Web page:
Protection for vulnerable road users
The European Parliament has voted to introduce mandatory ‘acoustic vehicle alerting systems’ (AVAS) to all new electric and hybrid cars to protect vulnerable road users. Electric cars have been labelled as ‘silent but deadly’ due to the fact that blind and partially sighted pedestrians can not hear them coming.
Earlier proposals from the European Commission called for the installation of an artificial sound system to be done on a voluntary basis only, but Liberal Democrat MEPs successfully introduced an amendment making this a mandatory requirement for all electric and hybrid vehicles. Following the vote manufacturers in the EU will have five years to comply with the new rules.
Electric cars and plug-in hybrid cars such as the all-electric BMWi3 or the Toyota Prius currently emit very little sound when running on electric power only. Campaigners say this particularly dangerous for partially-sighted and blind pedestrians.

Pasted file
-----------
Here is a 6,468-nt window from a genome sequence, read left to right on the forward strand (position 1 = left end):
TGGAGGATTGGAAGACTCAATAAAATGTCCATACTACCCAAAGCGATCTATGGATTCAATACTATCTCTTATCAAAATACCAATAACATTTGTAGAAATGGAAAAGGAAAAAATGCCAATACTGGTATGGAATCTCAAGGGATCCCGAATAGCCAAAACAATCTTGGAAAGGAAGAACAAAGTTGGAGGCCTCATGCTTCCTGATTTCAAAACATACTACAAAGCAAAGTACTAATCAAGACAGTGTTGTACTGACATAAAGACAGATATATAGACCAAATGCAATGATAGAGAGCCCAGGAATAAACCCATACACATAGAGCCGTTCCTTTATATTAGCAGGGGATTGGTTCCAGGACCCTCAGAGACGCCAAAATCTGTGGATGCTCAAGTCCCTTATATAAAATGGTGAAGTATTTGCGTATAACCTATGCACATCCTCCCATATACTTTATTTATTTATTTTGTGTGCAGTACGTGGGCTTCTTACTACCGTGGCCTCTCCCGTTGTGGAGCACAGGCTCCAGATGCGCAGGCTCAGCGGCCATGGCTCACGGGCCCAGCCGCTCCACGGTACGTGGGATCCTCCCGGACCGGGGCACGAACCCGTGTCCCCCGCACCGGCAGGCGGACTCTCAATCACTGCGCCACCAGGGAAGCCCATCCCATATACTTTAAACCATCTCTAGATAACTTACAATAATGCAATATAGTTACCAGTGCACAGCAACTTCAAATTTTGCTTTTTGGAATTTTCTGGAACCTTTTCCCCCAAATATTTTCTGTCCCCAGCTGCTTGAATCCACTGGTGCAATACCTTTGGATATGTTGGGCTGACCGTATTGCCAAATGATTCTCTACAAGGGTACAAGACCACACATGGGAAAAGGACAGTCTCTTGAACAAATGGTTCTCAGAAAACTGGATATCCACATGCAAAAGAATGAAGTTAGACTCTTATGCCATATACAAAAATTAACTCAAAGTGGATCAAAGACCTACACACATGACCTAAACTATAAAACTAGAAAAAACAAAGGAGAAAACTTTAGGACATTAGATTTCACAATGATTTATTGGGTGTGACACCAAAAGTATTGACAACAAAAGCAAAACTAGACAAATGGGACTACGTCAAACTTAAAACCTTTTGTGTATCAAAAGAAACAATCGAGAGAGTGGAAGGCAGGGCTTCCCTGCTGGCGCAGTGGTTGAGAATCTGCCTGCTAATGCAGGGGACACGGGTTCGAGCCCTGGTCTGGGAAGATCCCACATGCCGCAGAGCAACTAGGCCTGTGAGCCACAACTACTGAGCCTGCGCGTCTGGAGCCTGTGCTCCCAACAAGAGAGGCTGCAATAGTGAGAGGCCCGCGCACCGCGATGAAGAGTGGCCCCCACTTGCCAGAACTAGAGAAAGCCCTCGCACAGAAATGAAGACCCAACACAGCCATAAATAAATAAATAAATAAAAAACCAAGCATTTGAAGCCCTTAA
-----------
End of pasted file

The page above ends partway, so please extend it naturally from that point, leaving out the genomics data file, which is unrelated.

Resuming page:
The European Parliament reported that ‘it is important to provide protection to blind and other vulnerable people through the installation of appropriate vehicle alerting systems in electric vehicles.’ It noted ’the Parliament and Council have agreed that such systems should be mandatory.’ The European Commission said ‘so-called "Acoustic Vehicle Alerting Systems" requirements shall ensure that only adequate sound generating devices are used.
Liberal Democrat European environment spokesman Chris Davies said “quiet electric cars could become a common sight on our roads in years to come but we have to ensure that this doesn't jeopardise the safety of blind and partially-sighted people. The acoustic warning devices will make a sound very similar to that of cars with a regular combustion engine so that people will be able to clearly hear these vehicles, allowing them to judge how safe a road is to cross. Installing sound generators will ensure that all pedestrians are able to hear these vehicles and cross the road safely. By working at an EU level we have been able to place this requirement on all car manufacturers and prevent needless accidents in future.”
The introduction of artificial engine noise to silent electric cars came as the European Parliament voted to decrease noise by four decibels for conventional passenger cars, vans, buses and coaches, and by three decibels for trucks. The European Commission said “altogether, these measures will reduce vehicle noise nuisance by some 25 per cent.”